[llvm-bugs] [Bug 43290] New: [DWARF] Padding between location lists confuses list-reader

via llvm-bugs llvm-bugs at lists.llvm.org
Thu Sep 12 05:00:13 PDT 2019


            Bug ID: 43290
           Summary: [DWARF] Padding between location lists confuses
           Product: libraries
           Version: trunk
          Hardware: PC
                OS: Linux
            Status: NEW
          Keywords: wrong-debug
          Severity: normal
          Priority: P
         Component: DebugInfo
          Assignee: unassignedbugs at nondot.org
          Reporter: jeremy.morse.llvm at gmail.com
                CC: dblaikie at gmail.com, jdevlieghere at apple.com,
                    keith.walker at arm.com, llvm-bugs at lists.llvm.org,
                    paul_robinson at playstation.sony.com

It seems that LLVMs location-list reader chokes when there's padding in between
lists, which is what GNU LD produces by default when it deletes a COMDAT
function. This situation can be replicated with the three files at the bottom
of this ticket on a fresh ubuntu 19.04 VM, building them with:

  gcc test1.cpp -o test1.o -g -O1 -fno-inline -c -gdwarf-4 -gstrict-dwarf
  gcc test2.cpp -o test2.o -g -O1 -fno-inline -c -gdwarf-4 -gstrict-dwarf
  gcc test3.cpp -o test3.o -g -O1 -fno-inline -c -gdwarf-4 -gstrict-dwarf
  gcc test1.o test2.o test3.o -o a.out -gstrict-dwarf

The code in the test files is meaningless, but crafted to:
 * generate some location lists,
 * which are in a COMDAT / Weak function, specifically "a_method",
 * that get de-duplicated at link time,
 * and have more location lists after a_method's (test3.cpp).

When linking this, GNU LD (the default on linux) appears to keep the
location-lists from the duplicate function in the .debug_loc section, it just
nulls the addresses out. Using `readelf --debug-dump=loc a.out` and trimming
the start and end:

    00000087 00000000000011dd 00000000000011f0 (DW_OP_reg5 (rdi))
    0000009a <End of list>
    000000aa <End of list>
readelf: Warning: There is a hole [0xba - 0xe8] in .debug_loc section.
    000000e8 00000000000011f7 000000000000120a (DW_OP_reg5 (rdi))

The "hole" seems to be a problem for llvm-dwarfdump, I'm using LLVM-8 on the VM
but this replicates with trunk. If I run `llvm-dwarfdump-8 -debug-loc a.out` I
get firstly an error message:

    error: location list overflows the debug_loc section.
    error: failed to consume entire .debug_loc section

And then after the gap some nonsense location lists:

            [0x00000000000011dd,  0x00000000000011f0): DW_OP_reg5 RDI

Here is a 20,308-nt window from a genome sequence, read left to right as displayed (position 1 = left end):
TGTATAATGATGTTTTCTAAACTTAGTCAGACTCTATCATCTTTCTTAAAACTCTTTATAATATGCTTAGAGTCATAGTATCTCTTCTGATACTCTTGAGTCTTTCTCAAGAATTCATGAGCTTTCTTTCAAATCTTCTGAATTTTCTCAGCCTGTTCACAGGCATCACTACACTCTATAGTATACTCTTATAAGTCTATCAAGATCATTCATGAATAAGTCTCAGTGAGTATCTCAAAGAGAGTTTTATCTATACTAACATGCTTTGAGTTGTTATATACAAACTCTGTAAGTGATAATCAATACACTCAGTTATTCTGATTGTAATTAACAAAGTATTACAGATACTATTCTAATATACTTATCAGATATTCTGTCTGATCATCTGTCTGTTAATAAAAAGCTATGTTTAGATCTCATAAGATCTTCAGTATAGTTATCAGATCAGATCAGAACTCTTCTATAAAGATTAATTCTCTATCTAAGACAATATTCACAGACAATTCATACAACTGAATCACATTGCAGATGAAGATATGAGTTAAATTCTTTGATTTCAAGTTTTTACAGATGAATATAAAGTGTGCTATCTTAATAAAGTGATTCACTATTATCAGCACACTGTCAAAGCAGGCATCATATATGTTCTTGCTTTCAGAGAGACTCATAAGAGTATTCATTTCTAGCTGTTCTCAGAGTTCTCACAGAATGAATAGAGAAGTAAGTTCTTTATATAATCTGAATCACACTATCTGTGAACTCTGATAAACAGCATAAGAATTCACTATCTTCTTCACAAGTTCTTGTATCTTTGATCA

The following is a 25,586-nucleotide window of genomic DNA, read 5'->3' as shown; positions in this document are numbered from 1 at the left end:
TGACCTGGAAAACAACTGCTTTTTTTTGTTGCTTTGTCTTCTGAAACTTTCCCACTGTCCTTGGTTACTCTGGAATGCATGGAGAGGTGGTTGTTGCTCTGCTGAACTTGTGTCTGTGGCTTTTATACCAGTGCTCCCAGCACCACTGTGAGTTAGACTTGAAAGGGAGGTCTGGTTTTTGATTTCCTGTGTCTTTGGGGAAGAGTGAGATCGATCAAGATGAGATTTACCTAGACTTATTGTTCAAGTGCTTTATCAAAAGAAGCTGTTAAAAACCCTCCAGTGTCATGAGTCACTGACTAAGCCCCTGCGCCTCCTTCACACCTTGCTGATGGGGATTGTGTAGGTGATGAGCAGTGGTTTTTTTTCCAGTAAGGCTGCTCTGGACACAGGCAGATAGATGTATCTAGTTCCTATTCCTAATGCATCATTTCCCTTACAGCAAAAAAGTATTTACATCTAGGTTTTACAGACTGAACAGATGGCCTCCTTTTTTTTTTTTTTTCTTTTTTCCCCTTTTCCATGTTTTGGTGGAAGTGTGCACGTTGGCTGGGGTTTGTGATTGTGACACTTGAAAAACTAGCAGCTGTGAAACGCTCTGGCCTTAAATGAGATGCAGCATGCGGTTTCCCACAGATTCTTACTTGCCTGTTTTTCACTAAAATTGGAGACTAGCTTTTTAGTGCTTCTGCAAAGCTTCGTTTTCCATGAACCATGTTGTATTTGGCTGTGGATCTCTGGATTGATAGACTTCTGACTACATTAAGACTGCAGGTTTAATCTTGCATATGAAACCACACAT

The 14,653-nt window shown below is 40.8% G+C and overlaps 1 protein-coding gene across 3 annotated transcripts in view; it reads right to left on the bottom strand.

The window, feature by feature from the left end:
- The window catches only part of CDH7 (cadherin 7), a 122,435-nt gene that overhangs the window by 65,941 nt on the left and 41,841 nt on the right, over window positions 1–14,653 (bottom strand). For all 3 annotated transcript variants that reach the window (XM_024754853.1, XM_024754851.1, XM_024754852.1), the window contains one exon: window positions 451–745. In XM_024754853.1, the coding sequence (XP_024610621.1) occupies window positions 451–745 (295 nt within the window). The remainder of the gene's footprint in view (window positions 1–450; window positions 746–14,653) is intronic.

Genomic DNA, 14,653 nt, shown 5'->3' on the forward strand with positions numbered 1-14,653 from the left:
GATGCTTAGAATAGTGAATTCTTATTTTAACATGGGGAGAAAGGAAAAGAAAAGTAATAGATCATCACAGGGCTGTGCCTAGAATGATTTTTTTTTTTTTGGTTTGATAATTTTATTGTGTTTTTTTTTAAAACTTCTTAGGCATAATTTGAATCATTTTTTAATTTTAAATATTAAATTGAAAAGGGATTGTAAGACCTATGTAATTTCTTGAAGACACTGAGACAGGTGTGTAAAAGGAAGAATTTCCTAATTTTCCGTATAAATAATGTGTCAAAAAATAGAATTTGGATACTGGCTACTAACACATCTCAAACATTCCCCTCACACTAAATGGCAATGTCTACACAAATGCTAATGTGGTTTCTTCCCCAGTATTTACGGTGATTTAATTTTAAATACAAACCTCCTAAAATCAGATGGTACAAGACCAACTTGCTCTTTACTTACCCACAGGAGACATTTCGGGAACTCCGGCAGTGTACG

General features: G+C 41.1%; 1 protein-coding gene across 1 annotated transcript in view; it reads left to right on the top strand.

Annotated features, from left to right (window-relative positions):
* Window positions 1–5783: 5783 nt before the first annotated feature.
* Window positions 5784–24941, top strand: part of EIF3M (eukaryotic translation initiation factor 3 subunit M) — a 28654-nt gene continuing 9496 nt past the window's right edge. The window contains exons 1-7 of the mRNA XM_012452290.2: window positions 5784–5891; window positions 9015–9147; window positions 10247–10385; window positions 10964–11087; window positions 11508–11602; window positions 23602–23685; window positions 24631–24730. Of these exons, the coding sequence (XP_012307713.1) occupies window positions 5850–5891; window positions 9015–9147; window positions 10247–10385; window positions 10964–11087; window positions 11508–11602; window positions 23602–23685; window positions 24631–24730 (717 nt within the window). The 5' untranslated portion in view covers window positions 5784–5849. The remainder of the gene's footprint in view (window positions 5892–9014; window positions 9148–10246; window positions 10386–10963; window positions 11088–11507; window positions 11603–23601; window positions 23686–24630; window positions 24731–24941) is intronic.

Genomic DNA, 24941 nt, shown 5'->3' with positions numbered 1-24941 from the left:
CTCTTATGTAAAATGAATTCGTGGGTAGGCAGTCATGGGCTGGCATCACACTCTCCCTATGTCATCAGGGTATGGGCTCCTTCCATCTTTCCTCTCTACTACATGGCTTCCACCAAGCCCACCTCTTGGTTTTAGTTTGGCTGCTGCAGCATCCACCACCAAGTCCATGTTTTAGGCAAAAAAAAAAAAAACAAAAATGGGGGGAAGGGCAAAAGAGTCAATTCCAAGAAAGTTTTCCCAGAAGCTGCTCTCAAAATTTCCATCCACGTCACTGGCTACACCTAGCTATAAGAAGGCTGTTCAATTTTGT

[0x0000000000540001,  0x0000000000000000): 
            [0x1414330074000900,  0x000000009f1c1e1b): 

            [0x0000000000130000,  0x0000135500010000): 
            [0x000000001c000000,  0x001c510001000000): 
            [0x0000002000000000,  0x2053000100000000): 
            [0x0000210000000000,  0x5000010000000000): 

Happily if one runs `llvm-dwarfdump-8 a.out --name=b`, location lists are read
from past the gap without error, so looking up a location list directly still

What breaks however is the --statistics option to llvm-dwarfdump, which I've
been getting weird numbers out of for a while. It looks up [0] location lists
via offset through this [1] API call, which appears to pre-read all location
lists and trips over the gap. When fed a binary such as the above, I get the
error message, and getLocationListAtOffset fails for some DW_AT_locations.
These then get interpreted as a location list fully covering all scope bytes.


I'm not hugely familiar with DWARF, but I nerd-sniped PaulR by asking him about
this, and he seemed to reckon there's nothing in the spec that prohibits
padding between location lists.

One solution would be "don't link things with LD", but it is still the default
in many places.

Neither GOLD nor LLD leave a gap in .debug_loc in this situation.


Code to replicate this situation below. I think the namespace might be

#include "tmp.h"

int main() {
  thin::floogie foo;
  return foo.a_method(3);

#include "tmp.h"

void somefunc(thin::floogie &foo) {
  foo.somemember = 12;

void externfunc() { }

#include <stdio.h>
int unrelated(int a, int b) { printf("%d, %d\n", a, b); return a; };

void externfunc();

namespace thin {
  class floogie {
      floogie() : somemember(0) { }
      int somemember;
      bool a_method(int another) {
        another += 13;
        another %= 3;
        somemember += 3;
        return somemember + another;

void somefunc(thin::floogie &bar);

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